11 small seconds, such is the frequency with which a ransomware settles on a new device, barely more time than it takes Usain Bolt to swallow a 100 m. To combat this new danger, which would cost the EU between 180 and 290 billion euros per year, the European Commission wrote the Cyber Resilience Act. As it is conceived, it will oblige manufacturers of digital and Internet-connected devices to secure each piece of equipment placed on the market. Manufacturers will be responsible for the safety of their products throughout their expected life, which is a minimum of five years. Whether it is the device itself or the software, each model marketed must be secure or risk being withdrawn from the market, or even paying an additional fine.
“Computers, phones, appliances, virtual assistive devices, cars, toys…Each of these hundreds of millions of connected products is a potential entry point for a cyberattack”, said Thierry Breton, European Commissioner for the Internal Market. According to the European Commission, cyberattacks have increased during the pandemic, while the energy crisis resulting from the Russian-Ukrainian conflict worries the authorities about the targeting of infrastructure by hackers. Moreover, even if businesses and institutions are often targeted, this will better protect any European citizen since the law “will also allow customers to be properly informed about the cybersecurity of the products they buy and use”can we read in the European Commission’s Q&A.
A screw a little too tight
This tightening of the rules seems beneficial at first sight, but proves debatable on certain points according to the experts. The Computer and Communications Industry Association (CCIA), lobby of IT companies, questions the usefulness of all these measures: “These cybersecurity rules should strive to weed out bad products from the European market, but the current proposal […] would lead to innovative products piling up in waiting rooms before they could be used by Europeans”has told AP News Alexandre Roure, director of public policy at CCIA Europe. While he welcomes the Commission’s initiative to strengthen cybersecurity, he wants more realistic measures for companies: “The new rules should recognize globally accepted standards and facilitate cooperation with trusted trading partners to avoid duplicative requirements.”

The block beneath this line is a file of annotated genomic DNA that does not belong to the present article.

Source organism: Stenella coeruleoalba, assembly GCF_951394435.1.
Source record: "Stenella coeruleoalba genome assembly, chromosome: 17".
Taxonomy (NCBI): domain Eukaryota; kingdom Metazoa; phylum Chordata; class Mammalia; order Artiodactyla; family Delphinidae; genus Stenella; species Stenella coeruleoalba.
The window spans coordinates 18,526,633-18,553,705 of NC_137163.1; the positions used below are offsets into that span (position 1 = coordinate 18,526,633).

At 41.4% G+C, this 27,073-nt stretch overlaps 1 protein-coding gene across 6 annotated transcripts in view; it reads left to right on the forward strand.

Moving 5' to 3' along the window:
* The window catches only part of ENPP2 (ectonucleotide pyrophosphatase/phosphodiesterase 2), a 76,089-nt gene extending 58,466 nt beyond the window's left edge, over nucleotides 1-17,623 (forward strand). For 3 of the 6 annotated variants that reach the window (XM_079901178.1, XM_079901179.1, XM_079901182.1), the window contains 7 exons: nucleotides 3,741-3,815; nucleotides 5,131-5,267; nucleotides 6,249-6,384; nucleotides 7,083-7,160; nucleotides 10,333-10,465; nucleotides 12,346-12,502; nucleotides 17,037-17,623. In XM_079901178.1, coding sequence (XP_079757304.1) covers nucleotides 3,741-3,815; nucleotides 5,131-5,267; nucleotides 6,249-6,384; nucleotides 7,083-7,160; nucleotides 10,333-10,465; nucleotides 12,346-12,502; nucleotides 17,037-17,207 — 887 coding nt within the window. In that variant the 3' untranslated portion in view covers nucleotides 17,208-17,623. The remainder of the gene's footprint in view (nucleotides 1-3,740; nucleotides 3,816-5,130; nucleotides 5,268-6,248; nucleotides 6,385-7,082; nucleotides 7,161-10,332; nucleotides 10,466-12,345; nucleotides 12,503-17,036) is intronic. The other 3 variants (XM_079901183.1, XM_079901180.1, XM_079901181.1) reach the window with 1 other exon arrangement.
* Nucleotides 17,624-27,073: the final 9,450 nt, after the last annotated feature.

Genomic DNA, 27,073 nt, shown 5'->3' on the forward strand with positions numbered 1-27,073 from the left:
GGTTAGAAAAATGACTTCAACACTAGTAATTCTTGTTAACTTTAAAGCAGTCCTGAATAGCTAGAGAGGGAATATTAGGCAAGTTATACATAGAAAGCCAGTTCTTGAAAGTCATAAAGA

The project will now be discussed and voted on by both the European Parliament and Council. Once the text has been adopted, the economic authorities and the Member States will have two years to put it in place. The only exception is that manufacturers will only have one year to notify “Actively exploited vulnerabilities and incidents […] because it requires fewer organizational adaptations than the other new obligations”.